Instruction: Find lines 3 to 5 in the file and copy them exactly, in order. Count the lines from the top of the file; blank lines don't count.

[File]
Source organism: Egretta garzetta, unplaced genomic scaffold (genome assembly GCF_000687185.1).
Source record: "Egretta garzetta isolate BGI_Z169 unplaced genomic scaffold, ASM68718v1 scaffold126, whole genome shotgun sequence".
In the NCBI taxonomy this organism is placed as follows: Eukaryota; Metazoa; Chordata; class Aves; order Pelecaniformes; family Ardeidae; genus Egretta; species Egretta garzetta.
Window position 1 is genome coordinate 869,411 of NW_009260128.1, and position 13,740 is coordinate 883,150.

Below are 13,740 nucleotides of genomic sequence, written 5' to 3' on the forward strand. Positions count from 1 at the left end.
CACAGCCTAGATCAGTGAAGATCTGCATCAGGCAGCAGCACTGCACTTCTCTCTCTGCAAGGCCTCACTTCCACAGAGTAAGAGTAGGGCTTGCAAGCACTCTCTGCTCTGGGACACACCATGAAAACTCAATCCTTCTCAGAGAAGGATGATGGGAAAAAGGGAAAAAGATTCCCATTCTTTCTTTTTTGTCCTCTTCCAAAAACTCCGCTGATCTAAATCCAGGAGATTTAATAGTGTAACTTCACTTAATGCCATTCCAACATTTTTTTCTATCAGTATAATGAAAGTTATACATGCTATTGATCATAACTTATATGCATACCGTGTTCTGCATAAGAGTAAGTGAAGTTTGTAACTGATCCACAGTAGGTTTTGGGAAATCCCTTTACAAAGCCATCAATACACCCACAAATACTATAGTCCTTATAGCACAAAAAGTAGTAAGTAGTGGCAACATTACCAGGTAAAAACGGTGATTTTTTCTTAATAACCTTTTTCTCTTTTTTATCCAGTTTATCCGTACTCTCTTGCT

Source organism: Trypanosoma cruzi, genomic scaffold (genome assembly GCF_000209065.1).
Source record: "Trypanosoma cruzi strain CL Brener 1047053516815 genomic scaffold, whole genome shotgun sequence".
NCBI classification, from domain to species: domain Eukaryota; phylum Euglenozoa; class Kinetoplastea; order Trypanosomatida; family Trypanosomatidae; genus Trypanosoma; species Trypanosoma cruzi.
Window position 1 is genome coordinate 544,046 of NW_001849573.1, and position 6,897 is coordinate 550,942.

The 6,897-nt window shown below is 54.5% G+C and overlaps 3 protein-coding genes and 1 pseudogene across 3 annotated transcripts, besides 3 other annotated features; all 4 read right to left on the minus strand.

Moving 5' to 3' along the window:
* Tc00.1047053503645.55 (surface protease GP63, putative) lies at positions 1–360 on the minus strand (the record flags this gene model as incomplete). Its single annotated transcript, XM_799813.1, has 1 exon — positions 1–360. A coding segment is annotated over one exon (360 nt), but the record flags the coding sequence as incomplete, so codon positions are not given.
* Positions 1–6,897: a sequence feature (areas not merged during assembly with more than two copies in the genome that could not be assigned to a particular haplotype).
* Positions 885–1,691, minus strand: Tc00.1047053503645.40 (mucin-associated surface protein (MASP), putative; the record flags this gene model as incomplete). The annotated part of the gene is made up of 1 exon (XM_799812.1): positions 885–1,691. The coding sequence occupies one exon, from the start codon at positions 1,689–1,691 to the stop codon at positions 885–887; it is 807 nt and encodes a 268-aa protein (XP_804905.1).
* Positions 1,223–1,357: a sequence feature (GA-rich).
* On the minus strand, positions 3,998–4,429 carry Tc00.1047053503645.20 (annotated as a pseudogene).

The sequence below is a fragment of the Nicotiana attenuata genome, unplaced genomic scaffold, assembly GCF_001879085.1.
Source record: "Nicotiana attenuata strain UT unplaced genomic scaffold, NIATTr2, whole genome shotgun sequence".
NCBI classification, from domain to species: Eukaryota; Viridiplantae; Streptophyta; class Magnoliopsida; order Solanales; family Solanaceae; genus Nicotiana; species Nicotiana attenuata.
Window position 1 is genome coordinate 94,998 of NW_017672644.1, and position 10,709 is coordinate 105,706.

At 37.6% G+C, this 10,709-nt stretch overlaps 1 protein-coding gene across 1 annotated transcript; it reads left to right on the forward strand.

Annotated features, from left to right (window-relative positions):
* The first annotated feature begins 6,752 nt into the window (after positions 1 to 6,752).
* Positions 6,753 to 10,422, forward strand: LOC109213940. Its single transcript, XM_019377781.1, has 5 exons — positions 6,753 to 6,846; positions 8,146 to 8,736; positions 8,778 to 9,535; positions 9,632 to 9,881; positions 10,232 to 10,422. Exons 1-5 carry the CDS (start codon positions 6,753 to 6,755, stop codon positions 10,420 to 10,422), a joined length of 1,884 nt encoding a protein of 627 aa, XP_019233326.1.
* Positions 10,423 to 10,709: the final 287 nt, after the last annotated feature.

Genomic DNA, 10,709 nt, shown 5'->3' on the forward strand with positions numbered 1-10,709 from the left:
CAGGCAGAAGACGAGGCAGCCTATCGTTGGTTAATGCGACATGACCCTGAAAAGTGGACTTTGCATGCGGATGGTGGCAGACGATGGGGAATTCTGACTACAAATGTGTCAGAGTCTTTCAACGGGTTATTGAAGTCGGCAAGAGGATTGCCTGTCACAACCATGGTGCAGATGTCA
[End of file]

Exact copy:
In the NCBI taxonomy this organism is placed as follows: Eukaryota; Metazoa; Chordata; class Aves; order Pelecaniformes; family Ardeidae; genus Egretta; species Egretta garzetta.
Window position 1 is genome coordinate 869,411 of NW_009260128.1, and position 13,740 is coordinate 883,150.

Below are 13,740 nucleotides of genomic sequence, written 5' to 3' on the forward strand. Positions count from 1 at the left end.